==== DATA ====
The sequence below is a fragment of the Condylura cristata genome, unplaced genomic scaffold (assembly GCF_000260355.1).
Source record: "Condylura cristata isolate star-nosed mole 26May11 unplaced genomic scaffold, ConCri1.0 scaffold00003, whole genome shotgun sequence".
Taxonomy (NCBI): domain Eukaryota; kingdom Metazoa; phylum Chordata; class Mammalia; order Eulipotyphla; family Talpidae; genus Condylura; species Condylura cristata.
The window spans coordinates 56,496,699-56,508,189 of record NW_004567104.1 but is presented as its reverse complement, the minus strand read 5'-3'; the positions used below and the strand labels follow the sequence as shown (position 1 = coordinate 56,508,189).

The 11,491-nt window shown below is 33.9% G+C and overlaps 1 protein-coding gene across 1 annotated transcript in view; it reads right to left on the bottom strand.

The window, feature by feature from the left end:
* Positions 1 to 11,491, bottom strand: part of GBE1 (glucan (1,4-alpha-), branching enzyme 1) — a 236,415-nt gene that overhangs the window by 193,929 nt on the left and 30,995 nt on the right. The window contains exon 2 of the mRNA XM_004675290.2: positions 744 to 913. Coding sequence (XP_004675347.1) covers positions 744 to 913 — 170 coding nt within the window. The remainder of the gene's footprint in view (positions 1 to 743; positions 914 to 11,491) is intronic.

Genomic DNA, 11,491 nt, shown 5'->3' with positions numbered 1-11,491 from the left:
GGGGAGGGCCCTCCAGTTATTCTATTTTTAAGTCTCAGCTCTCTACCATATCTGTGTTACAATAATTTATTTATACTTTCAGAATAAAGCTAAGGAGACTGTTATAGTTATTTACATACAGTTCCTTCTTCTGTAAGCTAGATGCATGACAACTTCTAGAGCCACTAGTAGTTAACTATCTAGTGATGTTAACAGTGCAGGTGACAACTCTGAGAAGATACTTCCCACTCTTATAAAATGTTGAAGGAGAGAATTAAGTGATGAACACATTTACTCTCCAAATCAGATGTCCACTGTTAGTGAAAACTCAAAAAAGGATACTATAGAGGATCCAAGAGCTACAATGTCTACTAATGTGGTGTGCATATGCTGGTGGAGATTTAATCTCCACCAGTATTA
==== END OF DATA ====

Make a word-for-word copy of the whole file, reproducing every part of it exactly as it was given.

The sequence below is a fragment of the Condylura cristata genome, unplaced genomic scaffold (assembly GCF_000260355.1).
Source record: "Condylura cristata isolate star-nosed mole 26May11 unplaced genomic scaffold, ConCri1.0 scaffold00003, whole genome shotgun sequence".
Taxonomy (NCBI): domain Eukaryota; kingdom Metazoa; phylum Chordata; class Mammalia; order Eulipotyphla; family Talpidae; genus Condylura; species Condylura cristata.
The window spans coordinates 56,496,699-56,508,189 of record NW_004567104.1 but is presented as its reverse complement, the minus strand read 5'-3'; the positions used below and the strand labels follow the sequence as shown (position 1 = coordinate 56,508,189).

The 11,491-nt window shown below is 33.9% G+C and overlaps 1 protein-coding gene across 1 annotated transcript in view; it reads right to left on the bottom strand.

The window, feature by feature from the left end:
* Positions 1 to 11,491, bottom strand: part of GBE1 (glucan (1,4-alpha-), branching enzyme 1) — a 236,415-nt gene that overhangs the window by 193,929 nt on the left and 30,995 nt on the right. The window contains exon 2 of the mRNA XM_004675290.2: positions 744 to 913. Coding sequence (XP_004675347.1) covers positions 744 to 913 — 170 coding nt within the window. The remainder of the gene's footprint in view (positions 1 to 743; positions 914 to 11,491) is intronic.

Genomic DNA, 11,491 nt, shown 5'->3' with positions numbered 1-11,491 from the left:
GGGGAGGGCCCTCCAGTTATTCTATTTTTAAGTCTCAGCTCTCTACCATATCTGTGTTACAATAATTTATTTATACTTTCAGAATAAAGCTAAGGAGACTGTTATAGTTATTTACATACAGTTCCTTCTTCTGTAAGCTAGATGCATGACAACTTCTAGAGCCACTAGTAGTTAACTATCTAGTGATGTTAACAGTGCAGGTGACAACTCTGAGAAGATACTTCCCACTCTTATAAAATGTTGAAGGAGAGAATTAAGTGATGAACACATTTACTCTCCAAATCAGATGTCCACTGTTAGTGAAAACTCAAAAAAGGATACTATAGAGGATCCAAGAGCTACAATGTCTACTAATGTGGTGTGCATATGCTGGTGGAGATTTAATCTCCACCAGTATTA